Kayani cancels UK trip as Pak rallies against US
Pakistan’s army chief, General Ashfaq Kayani, cancelled an official visit to the UK on Monday as the country's military high command moved to express displeasure with its western allies over allegations that the ISI was involved in recent attacks in Afghanistan. Imtiaz Ahmad reports.world Updated: Sep 27, 2011 01:52 IST
Pakistan’s army chief, General Ashfaq Kayani, cancelled an official visit to the UK on Monday as the country's military high command moved to express displeasure with its western allies over allegations that the ISI was involved in recent attacks in Afghanistan. At the same time, a Chinese and Saudi delegation arrived in Pakistan to shore up support for the country, officials said.
Britain's ministry of defence said General Kayani, who was expected to meet privately with UK defence Minister Liam Fox had cancelled the trip. However, it declined to speculate on why the visit was scrapped.
With the US accusing the Pakistan military of involvement in the attack on its embassy in Kabul and on a NATO base in Afghanistan, Pakistan's military commanders on Sunday held a six hour emergency meeting in which they not only rubbished the American claims but also rejected any military operation in North Waziristan.
The military commanders also put pressure on the Zardari government to pull back in its talks with the US, which were being conducted at the foreign minister level.
Initially, President Zardari reacted by asking foreign minister Khar to cut short her America visit and return home immediately but then better sense prevailed following behind the scenes diplomatic activity and Ms Khar was asked to attend the UN General Assembly session where she “would forcefully put forward the case for Pakistan,” according to presidential spokesman Farhatullah Babar.
In another development, Chinese Vice-Prime Minister Meng Jianzhou arrived in Islamabad on a two day visit.
The Chinese leader arrived at a time when a trilateral meeting between intelligence officials from Saudi Arabia, China and Pakistan was held.
An official said that the trilateral meeting between officials “will focus on US allegations against Pakistan and the future course of action in this regard.”
At a news conference on Monday, interior minister Rehman Malik said the visiting Chinese leader, who is his counterpart as well, is coming to Pakistan on an invitation extended by him and that the two will be meeting.
At the same time, the deterioration in relations between the US government and the Pakistan military may have unforseen consequences warn Pakistani leaders. Earlier this week, Ms Khar told her American counterparts that the US "should not cross the red line."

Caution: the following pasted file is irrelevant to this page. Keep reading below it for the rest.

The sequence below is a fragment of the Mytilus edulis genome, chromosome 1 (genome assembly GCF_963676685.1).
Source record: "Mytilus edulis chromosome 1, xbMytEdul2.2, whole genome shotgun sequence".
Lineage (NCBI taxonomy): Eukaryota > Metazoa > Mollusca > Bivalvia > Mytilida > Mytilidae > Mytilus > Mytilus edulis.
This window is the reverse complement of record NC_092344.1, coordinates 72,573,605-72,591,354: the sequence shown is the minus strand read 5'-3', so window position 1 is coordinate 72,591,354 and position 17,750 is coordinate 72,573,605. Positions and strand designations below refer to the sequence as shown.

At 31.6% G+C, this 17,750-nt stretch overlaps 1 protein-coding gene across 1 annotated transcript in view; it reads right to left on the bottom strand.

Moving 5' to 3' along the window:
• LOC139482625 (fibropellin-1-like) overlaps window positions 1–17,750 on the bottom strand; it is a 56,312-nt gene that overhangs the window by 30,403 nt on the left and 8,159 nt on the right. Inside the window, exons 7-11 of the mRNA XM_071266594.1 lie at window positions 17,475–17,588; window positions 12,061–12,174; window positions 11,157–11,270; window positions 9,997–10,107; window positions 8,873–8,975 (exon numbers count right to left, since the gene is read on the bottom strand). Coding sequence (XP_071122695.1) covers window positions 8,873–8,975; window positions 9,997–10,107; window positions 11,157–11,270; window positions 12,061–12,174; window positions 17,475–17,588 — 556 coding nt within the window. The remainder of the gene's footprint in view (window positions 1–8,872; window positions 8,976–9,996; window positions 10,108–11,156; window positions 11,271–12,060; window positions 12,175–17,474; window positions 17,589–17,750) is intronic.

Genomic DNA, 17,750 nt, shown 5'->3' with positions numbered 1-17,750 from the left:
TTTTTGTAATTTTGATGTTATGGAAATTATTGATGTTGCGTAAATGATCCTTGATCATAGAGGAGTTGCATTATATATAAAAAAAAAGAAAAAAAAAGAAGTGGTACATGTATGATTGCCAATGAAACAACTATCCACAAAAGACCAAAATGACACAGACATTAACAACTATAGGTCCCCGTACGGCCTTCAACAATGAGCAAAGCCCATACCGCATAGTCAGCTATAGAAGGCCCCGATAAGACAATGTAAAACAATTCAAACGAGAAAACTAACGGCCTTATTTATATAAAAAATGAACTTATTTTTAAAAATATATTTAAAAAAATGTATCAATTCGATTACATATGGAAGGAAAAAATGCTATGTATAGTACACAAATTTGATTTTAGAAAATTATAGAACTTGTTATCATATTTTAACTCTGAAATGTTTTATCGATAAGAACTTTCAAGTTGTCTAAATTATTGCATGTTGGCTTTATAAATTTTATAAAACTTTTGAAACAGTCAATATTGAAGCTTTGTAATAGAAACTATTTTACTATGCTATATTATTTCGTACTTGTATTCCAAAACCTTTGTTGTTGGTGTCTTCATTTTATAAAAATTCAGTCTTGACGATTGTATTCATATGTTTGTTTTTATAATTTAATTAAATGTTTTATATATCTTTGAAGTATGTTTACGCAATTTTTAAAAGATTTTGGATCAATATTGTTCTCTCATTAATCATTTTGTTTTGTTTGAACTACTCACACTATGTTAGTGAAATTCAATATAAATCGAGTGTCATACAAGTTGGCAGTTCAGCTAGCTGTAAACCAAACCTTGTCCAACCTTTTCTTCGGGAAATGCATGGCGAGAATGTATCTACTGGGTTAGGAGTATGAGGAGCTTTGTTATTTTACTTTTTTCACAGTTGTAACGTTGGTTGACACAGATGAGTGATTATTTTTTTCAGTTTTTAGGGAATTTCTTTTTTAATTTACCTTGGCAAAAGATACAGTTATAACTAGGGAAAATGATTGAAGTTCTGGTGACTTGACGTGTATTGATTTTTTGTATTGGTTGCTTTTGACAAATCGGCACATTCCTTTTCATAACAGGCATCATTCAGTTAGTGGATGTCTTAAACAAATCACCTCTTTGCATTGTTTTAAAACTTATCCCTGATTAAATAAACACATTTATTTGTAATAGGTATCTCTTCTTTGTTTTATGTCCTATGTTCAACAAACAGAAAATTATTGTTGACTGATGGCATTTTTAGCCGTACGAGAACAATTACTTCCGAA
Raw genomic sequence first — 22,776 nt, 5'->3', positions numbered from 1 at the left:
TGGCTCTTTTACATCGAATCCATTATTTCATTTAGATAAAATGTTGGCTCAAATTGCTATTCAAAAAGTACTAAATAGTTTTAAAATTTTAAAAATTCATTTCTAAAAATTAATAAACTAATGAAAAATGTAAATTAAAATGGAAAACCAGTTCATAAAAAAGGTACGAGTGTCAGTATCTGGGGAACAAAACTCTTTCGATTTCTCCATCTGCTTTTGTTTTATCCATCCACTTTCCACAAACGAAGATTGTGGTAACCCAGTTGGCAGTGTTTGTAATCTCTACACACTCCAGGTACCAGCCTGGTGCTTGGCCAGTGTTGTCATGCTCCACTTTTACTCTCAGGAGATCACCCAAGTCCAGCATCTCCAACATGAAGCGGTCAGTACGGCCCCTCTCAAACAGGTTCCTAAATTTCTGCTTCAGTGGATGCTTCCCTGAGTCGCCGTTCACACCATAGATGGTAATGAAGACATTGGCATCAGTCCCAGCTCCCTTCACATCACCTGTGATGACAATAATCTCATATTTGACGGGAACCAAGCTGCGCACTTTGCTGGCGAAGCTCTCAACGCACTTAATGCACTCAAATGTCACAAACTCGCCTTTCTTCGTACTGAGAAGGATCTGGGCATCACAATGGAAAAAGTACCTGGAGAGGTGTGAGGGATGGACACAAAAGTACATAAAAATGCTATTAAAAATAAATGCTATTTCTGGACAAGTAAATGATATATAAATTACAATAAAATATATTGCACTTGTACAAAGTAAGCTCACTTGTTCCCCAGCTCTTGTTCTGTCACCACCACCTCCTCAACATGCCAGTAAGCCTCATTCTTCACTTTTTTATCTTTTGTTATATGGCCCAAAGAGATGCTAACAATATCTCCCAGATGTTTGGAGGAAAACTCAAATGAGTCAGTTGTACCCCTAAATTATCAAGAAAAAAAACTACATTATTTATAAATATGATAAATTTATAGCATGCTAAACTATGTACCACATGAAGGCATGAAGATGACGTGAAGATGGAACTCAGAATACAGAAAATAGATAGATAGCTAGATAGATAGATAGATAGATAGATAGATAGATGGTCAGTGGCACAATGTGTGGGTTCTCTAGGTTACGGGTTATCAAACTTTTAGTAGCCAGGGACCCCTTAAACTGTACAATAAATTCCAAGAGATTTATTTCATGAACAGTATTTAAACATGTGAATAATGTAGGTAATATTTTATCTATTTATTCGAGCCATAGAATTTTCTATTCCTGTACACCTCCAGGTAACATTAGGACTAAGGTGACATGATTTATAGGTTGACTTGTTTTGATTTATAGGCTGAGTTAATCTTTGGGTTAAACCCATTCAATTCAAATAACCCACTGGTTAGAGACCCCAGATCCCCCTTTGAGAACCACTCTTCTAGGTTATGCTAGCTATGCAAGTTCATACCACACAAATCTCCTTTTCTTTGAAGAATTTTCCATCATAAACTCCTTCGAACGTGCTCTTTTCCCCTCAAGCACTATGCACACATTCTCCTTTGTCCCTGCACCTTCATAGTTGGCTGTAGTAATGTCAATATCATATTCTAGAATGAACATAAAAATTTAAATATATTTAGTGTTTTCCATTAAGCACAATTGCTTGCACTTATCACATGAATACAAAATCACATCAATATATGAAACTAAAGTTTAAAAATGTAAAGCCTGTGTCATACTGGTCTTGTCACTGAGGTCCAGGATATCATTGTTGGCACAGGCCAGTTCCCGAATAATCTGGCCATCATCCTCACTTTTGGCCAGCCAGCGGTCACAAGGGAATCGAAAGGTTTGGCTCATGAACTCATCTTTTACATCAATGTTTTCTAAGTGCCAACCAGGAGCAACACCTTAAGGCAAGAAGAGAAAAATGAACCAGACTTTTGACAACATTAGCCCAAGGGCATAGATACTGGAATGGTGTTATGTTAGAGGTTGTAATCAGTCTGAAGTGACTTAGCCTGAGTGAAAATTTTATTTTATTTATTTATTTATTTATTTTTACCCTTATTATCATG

At home, politicians have been demanding that Pakistan call off talks with the US.
In response to the public outcry, President Zardari has called for an all parties conference where he promises that the American allegations and Pakistan's response to them will be discussed. But tensions between the Zardari government and the military are also rising, say analysts.
“Things are moving very fast. We are not sure in which direction,” commented analyst Saleem Bokhari. Bokhari criticised the civilian leadership for not taking any inititiative in the matter "leaving it to the military to take key decisions and move ahead."
But others argue that the government is only trying to find a way forward. Former ISI chief Javed Ashraf Qazi commented that the issue was not one of military-civilian relations. "It is an issue of standing as a nation. We have to present a united front which I am seeing finally taking shape." Qazi said that there was no challenge to the civilian government.
For its part, in the first official reaction to the American allegations, General Kayani had said earlier that he had held a constructive meeting with the Americans last week. He termed the statements following that meeting as "very disturbing."
Second term for Asif Ali Zardari?
Asif Ali Zardari appears set to secure another term as Pakistan's President even if his ruling PPP fails to win a majority in Parliament in the next general election in 2013, a media report said .
However, Zardari has to ensure that elections for half the seats in the 100-member Senate, or upper house of parliament, take place according to schedule in March next year, a close aide of the President told The Express Tribune paper.
“He believes if the Senate elections are held under the current set-up, nobody can stop him from winning another term," said a PPP official.
(with inputs from PTI)